The education framework released Jan. 23 by President Bush lays out the administration’s strategy for improving the schools that serve the lowest-income and often lowest-performing students. Bush’s plan would give failing schools more money and flexibility in exchange for improvements in student achievement measured on a yearly basis through standardized tests. Historically, public schools have failed low-performing students. The threat of vouchers is needed to force failing schools to raise student achievement.
The central component of the Bush plan would overhaul the Title I program for disadvantaged students by requiring states to develop systems of rewards and penalties to hold districts and students accountable for academic progress.
Specifically, states would be required to test all students in grades 3-8 in reading and mathematics every year as a condition of receiving federal Title I aid. In disadvantaged schools that failed to make adequate yearly progress for three consecutive years, students could use Title I funds to transfer to a higher-performing public or private school, or to pay for supplemental educational services.
Title I has been reformed several times over the last 30 years. The Department of Education’s own Title I program evaluations demonstrate that after more than $ 120 billion, the program has not raised achievement for disadvantaged students.
What the Title I reform has been missing, up until the introduction of Bush’s voucher program, is a real sanction for poor performance and a threat of competition from better-performing public or private schools.
The issue is not whether vouchers are a good idea but rather whether the threat of vouchers forces public schools to change their behavior. The answer is yes. In places where public schools have been threatened by vouchers, student achievement has improved.
Florida is the case in point. The Bush plan mirrors Jeb Bush’s A+ education plan in Florida. Since Gov. Bush signed into law the first statewide voucher program for students stuck in schools that receive an ”F” for two years in a row based on student achievement, very few students have received vouchers.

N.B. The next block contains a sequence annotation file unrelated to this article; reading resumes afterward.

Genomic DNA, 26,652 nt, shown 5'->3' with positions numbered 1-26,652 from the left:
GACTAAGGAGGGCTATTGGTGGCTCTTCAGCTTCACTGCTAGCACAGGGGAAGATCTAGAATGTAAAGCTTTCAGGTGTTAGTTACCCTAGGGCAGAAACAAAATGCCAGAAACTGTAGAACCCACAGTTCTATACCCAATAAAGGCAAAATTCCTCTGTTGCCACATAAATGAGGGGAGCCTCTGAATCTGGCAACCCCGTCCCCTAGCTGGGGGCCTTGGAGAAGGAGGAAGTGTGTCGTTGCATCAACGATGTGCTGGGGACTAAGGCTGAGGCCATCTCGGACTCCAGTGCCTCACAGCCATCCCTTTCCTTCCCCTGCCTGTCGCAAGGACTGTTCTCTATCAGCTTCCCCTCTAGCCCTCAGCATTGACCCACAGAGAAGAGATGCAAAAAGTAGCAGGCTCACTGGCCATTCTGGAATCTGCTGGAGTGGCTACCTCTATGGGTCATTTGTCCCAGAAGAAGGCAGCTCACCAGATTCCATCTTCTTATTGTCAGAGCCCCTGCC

In the first year of the program, 53 students received the private vouchers and 60,000 other children were estimated to be eligible for the scholarships for the 2000 school year. Miraculously, in the second year of the school choice plan every school in Florida – including the 70 schools that had an ”F” grade the year before – managed to pull test scores up enough to avoid the voucher sanction.
Vouchers provide Bush’s accountability system with the incentive that schools will need to improve student achievement. On a nationwide scale, failing public schools should have a similar response as the Florida public schools. Bush’s national voucher program is actually more generous and lenient than the Florida voucher program. Failing schools will have three years to improve and will get extra help in terms of both financial and technical resources.
It takes a very small competitive threat to instigate the public schools to change their behavior. In Edgewood, Texas, for example, since Children’s Educational Opportunity Foundation – the first private scholarship program to target an entire district – provided 1,200 Edgewood students with scholarships for private schools, the school district has reported dramatic increases in student performance.
In the 2000 school year, students in the district had an 80 percent passing rate on the Texas Assessment of Academic Skills and improved attendance and lower dropout rates. Six years ago, Edgewood reported dropout rates of about 50 percent, and only 38 percent of its students could pass the state’s mandatory TAAS. These improvements came as many of the poorest-performing students remained in the public schools.
A small amount of competition can inspire a large amount of change.
The federal government currently spends more than $ 8 billion a year on Title I remedial education programs. Until Title I becomes a program focused on student outcomes, disadvantaged students will continue to lag behind their more-advantaged peers. Bush needs the school voucher component to provide a true sanction for public schools if they continue to perform poorly. With the extra help Bush is offering failing Title I schools, they should be able to replicate Florida’s success with the voucher program with very few public school students receiving vouchers.
If they can’t, then parents deserve a chance to send their children to better schools.
Lisa Snell is director of education and child welfare at Reason Foundation. She formerly taught speech courses at California State University, Fullerton.